After netting a court victory earlier this week stating their original financial partner, Dentsu, had no right canceling the festival after pulling their funding, Woodstock 50 has announced they found a new financial partner.
Per Rolling Stone, New York-based investment bank and financial services company Oppenheimer & Co. has stepped in to provide some much-needed funding for the struggling festival. Oppenheimer & Co.'s head of Debt Capital Markets & Syndication John Tonelli said in a statement, "We are thrilled to be onboard for this incredible weekend of music and social engagement. We believe in Woodstock as an important American cultural icon and look forward to its regeneration in the green fields of Watkins Glen this August with all of the artists on the remarkable lineup."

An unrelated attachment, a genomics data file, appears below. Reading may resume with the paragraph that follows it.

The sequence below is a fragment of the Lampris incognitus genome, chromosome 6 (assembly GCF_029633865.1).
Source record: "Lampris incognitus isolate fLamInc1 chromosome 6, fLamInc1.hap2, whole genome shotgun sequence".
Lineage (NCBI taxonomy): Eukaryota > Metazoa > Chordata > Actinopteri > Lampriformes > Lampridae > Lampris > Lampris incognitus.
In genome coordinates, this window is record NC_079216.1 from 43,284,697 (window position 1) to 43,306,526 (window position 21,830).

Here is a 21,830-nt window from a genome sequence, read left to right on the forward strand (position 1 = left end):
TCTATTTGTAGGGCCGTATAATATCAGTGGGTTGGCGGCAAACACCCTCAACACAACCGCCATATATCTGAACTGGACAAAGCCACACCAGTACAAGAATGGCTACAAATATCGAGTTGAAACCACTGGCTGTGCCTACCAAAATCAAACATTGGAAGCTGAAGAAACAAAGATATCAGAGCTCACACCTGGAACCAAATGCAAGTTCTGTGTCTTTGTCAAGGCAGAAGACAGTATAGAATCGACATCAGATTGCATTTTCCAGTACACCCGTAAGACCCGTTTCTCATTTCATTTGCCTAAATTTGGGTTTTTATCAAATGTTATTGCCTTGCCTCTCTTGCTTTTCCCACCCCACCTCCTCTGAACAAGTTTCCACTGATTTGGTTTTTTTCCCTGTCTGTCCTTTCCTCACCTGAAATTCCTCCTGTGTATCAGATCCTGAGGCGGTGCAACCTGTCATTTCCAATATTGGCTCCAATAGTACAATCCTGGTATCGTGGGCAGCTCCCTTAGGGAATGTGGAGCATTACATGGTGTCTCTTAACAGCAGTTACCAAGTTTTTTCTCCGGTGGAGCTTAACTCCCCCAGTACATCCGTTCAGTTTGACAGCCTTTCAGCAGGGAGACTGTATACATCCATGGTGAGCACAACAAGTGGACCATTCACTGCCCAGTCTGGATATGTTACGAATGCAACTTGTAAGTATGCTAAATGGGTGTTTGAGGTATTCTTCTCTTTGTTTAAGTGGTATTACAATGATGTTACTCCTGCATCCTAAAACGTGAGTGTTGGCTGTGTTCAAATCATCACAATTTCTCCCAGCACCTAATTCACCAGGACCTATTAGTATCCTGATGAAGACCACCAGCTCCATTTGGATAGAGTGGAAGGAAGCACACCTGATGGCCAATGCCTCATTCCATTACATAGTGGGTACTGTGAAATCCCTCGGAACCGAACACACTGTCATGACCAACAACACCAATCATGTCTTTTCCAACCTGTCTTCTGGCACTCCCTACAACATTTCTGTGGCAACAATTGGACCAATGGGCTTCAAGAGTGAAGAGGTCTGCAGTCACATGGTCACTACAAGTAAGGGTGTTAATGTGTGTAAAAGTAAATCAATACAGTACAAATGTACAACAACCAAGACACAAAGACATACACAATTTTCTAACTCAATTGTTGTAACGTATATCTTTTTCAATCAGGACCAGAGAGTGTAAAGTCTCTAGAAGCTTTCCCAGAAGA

Woodstock 50 organizer Michael Lang also said in a statement, "We look forward to putting on an incredible festival. Words cannot express how appreciative Woodstock 50, the artists, the fans and the community are to Oppenheimer for joining with us to make W50 a reality."
While this is all positive news, there's still a lot that needs to happen in order for Woodstock 50 to become a reality. For starters, tickets have yet to go on sale for the August 16-18 festival, and that won't happen until the festival obtains all of the necessary permits from the State of New York for their location at Watkins Glen International in Watkins Glen, N.Y. With every passing day, the festival is becoming a harder and harder sell for festival goers who will have very little turnaround to come up with the money to attend Woodstock 50.
But for now, Woodstock 50 is on as scheduled.
Erica Banas is rock/classic rock news blogger that loves the smell of old vinyl in the morning.